Hanapepe: When visiting the oldest of the Hawaiian Islands, it’s only fitting to explore its history and culture – both present in the small town of Hanapepe. Historic plantation-style buildings, shops and art galleries abound here. The town’s charm is so palpable that it is often used as the setting for Hollywood films, like Lilo and Stitch and The Thornbirds.
Old Koloa Town is another must-see for history buffs; this town helped shape the sugar cane industry in the 1800s. It’s accessible via the Maluhia Road Tree Tunnel, a stretch of road lined with eucalyptus trees that were planted over a century ago.
The great outdoors: Kauai, deeply rooted in the environment, has outdoor spots that beg to be explored as well. In addition to hitting up Kauai’s beaches, you can visit remote waterfalls and kayak along the Wailua River, hike through the Waimea Canyon and cruise along the scenic Napali Coast.
Surfing: Located on Honolulu’s south shore, Waikiki Beach’s calm waters set the tone for a first-time surfing lesson. The North Shore’s bigger waves are perfect for more seasoned surfers.
Pearl Harbor: The 1941 attack on Pearl Harbor by the Empire of Japan is what brought the United States into World War II. This US naval base is now a designated National Historic Landmark with a total of 5 memorial sites.
Leahi Peak (Diamond Head): If hiking and taking in coastal views are on your Hawaii to dos, then reaching the top of Leahi Peak is a great way to get the best of both worlds. Waikiki and Honoluluare visible from here.
Lahaina: Hawaii regional cuisine is the pièce de resistance in Lahaina, a Maui hotspot. Known as farm-to-table cuisine, this type of fare combines local specialties like seafood with international influences. This town is also a great place to witness a luau, a traditional Hawaiian feast with eating, drinking and Polynesian dancing.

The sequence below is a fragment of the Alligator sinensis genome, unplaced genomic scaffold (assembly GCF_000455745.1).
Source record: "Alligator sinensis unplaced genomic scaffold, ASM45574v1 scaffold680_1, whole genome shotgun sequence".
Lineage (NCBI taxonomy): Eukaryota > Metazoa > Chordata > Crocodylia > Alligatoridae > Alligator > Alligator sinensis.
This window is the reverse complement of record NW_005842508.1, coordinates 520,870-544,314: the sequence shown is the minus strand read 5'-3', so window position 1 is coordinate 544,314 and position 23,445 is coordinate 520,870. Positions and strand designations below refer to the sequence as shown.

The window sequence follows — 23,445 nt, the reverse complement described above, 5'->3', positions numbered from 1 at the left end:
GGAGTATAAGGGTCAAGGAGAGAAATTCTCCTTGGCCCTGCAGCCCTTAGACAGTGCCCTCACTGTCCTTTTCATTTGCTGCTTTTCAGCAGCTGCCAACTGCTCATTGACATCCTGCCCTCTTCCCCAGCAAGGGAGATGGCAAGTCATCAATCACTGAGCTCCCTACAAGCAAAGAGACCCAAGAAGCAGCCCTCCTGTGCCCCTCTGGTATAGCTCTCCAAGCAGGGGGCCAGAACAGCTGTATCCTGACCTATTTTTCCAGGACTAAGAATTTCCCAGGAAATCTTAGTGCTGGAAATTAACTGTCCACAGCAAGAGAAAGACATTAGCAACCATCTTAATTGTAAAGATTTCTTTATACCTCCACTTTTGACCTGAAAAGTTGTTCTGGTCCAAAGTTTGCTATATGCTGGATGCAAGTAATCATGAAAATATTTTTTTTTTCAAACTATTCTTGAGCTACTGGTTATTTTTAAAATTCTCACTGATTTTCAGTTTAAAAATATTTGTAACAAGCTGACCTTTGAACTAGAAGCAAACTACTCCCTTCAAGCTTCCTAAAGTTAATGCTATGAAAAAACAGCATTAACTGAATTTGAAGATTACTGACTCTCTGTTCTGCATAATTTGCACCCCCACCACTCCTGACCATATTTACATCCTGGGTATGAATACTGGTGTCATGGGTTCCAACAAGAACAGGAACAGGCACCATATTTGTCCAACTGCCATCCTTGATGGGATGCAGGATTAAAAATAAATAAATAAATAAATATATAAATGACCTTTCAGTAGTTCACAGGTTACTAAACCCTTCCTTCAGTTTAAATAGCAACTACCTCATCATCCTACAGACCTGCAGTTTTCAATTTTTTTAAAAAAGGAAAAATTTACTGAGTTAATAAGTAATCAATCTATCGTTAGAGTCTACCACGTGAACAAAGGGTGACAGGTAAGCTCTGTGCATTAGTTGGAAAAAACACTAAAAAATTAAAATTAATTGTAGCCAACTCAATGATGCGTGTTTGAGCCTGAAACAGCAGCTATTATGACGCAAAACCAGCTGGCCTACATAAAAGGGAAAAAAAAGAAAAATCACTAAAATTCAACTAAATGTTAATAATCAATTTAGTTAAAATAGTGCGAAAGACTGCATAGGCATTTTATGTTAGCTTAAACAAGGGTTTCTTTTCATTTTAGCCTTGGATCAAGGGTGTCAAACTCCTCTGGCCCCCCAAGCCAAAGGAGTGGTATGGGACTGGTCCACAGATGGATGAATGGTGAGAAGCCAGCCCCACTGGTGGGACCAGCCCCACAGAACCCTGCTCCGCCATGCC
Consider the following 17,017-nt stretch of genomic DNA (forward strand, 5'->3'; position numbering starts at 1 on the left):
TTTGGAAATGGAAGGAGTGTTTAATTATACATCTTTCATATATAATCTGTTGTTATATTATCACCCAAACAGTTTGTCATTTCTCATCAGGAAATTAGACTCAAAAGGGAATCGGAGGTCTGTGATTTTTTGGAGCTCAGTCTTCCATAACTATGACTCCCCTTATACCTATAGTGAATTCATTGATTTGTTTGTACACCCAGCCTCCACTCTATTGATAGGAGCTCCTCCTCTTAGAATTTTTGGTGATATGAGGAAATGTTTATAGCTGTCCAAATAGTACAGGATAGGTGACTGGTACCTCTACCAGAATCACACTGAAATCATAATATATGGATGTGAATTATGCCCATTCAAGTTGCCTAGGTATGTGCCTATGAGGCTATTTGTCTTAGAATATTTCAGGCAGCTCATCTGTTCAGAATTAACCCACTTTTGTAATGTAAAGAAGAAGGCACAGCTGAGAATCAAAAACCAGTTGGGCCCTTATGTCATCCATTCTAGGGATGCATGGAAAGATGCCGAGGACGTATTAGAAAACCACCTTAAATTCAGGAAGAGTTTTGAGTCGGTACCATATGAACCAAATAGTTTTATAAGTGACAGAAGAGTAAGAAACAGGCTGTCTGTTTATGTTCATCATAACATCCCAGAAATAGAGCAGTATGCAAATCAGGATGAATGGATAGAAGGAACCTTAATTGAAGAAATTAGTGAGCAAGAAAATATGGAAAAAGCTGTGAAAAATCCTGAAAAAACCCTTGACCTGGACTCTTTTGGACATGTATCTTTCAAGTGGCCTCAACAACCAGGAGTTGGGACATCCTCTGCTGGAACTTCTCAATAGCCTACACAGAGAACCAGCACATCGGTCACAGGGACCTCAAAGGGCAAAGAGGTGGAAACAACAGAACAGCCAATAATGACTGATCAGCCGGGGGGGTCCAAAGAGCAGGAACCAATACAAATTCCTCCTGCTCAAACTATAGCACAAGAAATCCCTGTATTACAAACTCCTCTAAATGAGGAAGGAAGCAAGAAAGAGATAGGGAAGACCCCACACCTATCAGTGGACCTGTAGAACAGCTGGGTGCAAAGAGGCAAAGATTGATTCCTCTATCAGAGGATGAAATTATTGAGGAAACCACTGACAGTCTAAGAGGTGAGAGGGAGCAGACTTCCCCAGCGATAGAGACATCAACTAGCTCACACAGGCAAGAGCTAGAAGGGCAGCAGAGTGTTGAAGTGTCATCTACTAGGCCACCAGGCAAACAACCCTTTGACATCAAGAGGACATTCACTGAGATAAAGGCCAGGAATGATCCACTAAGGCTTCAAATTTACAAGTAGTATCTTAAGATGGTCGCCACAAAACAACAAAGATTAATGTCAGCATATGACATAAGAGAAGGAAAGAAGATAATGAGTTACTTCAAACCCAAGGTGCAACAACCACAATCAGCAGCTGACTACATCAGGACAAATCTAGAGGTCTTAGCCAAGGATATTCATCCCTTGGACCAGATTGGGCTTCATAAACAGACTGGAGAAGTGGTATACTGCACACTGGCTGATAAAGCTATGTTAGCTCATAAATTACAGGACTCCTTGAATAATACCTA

Kula: Many of the ingredients used in Hawaii regional cuisine come from the produce farms of Kula. Besides taking a farm tour, you can also visit the Kula Botanical Gardens.
Natural beauty: Maui’s food is not its only highlight – there are lots of natural sights to take in too. Head to Iao Valley State Park to see the famed Iao Needle, a protruding green-mantled volcanic rock that looks like, you guessed it – a needle. Haleakala National Park, with its numerous hiking trails, is also an ideal location to see natural wonders like the Nene, an endangered species of Hawaiian goose.
Hawaii Volcanoes National Park definitely deserves a visit if you’re heading to the Big Island. It is home to 2 volcanoes: Maunaloa and Kilauea, one of the most active volcanoes in the world. In addition to hiking volcanic craters, you can visit the on-site museum or snap photos of some petroglyphs (lava rock carvings).
Sailing the Kona Coast: Several boat tours depart from Historic Kailua Village and Hilo. Diving with manta rays, whale watching, scuba diving and fishing excursions are also possible from Honokohau Harbor and Kawaihae Harbor.
Horseback riding in Waimea: Experience the paniolo (Hawaiian cowboy) lifestyle by horseback riding through Waimea. Head along the waterfall trails of Waipio Valley or make your way towards Kealakekua Bay to cap off your day with a quick swim.
Content courtesy of Air Canada Vacations